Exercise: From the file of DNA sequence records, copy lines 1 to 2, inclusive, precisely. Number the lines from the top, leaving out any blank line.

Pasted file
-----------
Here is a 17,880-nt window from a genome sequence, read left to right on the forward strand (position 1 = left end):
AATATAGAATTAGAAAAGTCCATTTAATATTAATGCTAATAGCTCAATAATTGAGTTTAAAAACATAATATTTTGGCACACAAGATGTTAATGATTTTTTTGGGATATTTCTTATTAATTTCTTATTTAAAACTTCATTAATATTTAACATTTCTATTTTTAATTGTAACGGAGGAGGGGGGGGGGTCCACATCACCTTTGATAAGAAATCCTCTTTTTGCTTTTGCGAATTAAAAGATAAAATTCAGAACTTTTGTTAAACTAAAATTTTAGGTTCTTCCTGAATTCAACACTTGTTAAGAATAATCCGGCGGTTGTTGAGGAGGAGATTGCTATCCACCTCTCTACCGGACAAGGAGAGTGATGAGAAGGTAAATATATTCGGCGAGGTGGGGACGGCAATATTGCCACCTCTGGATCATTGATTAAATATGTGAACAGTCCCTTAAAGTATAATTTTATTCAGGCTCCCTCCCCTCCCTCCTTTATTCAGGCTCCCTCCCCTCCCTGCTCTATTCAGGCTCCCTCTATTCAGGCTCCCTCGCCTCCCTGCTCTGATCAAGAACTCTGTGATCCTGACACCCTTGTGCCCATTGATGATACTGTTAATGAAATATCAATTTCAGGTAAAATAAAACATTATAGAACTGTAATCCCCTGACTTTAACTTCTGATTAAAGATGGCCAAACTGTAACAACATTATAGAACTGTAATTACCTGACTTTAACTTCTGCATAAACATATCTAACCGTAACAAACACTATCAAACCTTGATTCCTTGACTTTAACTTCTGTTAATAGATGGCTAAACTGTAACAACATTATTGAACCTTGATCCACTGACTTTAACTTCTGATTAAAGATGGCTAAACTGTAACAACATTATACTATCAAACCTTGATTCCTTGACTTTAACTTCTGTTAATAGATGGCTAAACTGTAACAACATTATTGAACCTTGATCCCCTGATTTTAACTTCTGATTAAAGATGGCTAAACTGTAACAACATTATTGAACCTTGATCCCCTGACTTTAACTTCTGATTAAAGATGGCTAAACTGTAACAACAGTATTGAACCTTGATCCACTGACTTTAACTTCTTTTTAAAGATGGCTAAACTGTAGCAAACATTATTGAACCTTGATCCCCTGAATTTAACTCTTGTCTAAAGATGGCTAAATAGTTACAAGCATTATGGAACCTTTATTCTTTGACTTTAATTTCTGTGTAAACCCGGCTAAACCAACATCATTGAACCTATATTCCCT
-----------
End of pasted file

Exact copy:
Here is a 17,880-nt window from a genome sequence, read left to right on the forward strand (position 1 = left end):
AATATAGAATTAGAAAAGTCCATTTAATATTAATGCTAATAGCTCAATAATTGAGTTTAAAAACATAATATTTTGGCACACAAGATGTTAATGATTTTTTTGGGATATTTCTTATTAATTTCTTATTTAAAACTTCATTAATATTTAACATTTCTATTTTTAATTGTAACGGAGGAGGGGGGGGGGTCCACATCACCTTTGATAAGAAATCCTCTTTTTGCTTTTGCGAATTAAAAGATAAAATTCAGAACTTTTGTTAAACTAAAATTTTAGGTTCTTCCTGAATTCAACACTTGTTAAGAATAATCCGGCGGTTGTTGAGGAGGAGATTGCTATCCACCTCTCTACCGGACAAGGAGAGTGATGAGAAGGTAAATATATTCGGCGAGGTGGGGACGGCAATATTGCCACCTCTGGATCATTGATTAAATATGTGAACAGTCCCTTAAAGTATAATTTTATTCAGGCTCCCTCCCCTCCCTCCTTTATTCAGGCTCCCTCCCCTCCCTGCTCTATTCAGGCTCCCTCTATTCAGGCTCCCTCGCCTCCCTGCTCTGATCAAGAACTCTGTGATCCTGACACCCTTGTGCCCATTGATGATACTGTTAATGAAATATCAATTTCAGGTAAAATAAAACATTATAGAACTGTAATCCCCTGACTTTAACTTCTGATTAAAGATGGCCAAACTGTAACAACATTATAGAACTGTAATTACCTGACTTTAACTTCTGCATAAACATATCTAACCGTAACAAACACTATCAAACCTTGATTCCTTGACTTTAACTTCTGTTAATAGATGGCTAAACTGTAACAACATTATTGAACCTTGATCCACTGACTTTAACTTCTGATTAAAGATGGCTAAACTGTAACAACATTATACTATCAAACCTTGATTCCTTGACTTTAACTTCTGTTAATAGATGGCTAAACTGTAACAACATTATTGAACCTTGATCCCCTGATTTTAACTTCTGATTAAAGATGGCTAAACTGTAACAACATTATTGAACCTTGATCCCCTGACTTTAACTTCTGATTAAAGATGGCTAAACTGTAACAACAGTATTGAACCTTGATCCACTGACTTTAACTTCTTTTTAAAGATGGCTAAACTGTAGCAAACATTATTGAACCTTGATCCCCTGAATTTAACTCTTGTCTAAAGATGGCTAAATAGTTACAAGCATTATGGAACCTTTATTCTTTGACTTTAATTTCTGTGTAAACCCGGCTAAACCAACATCATTGAACCTATATTCCCT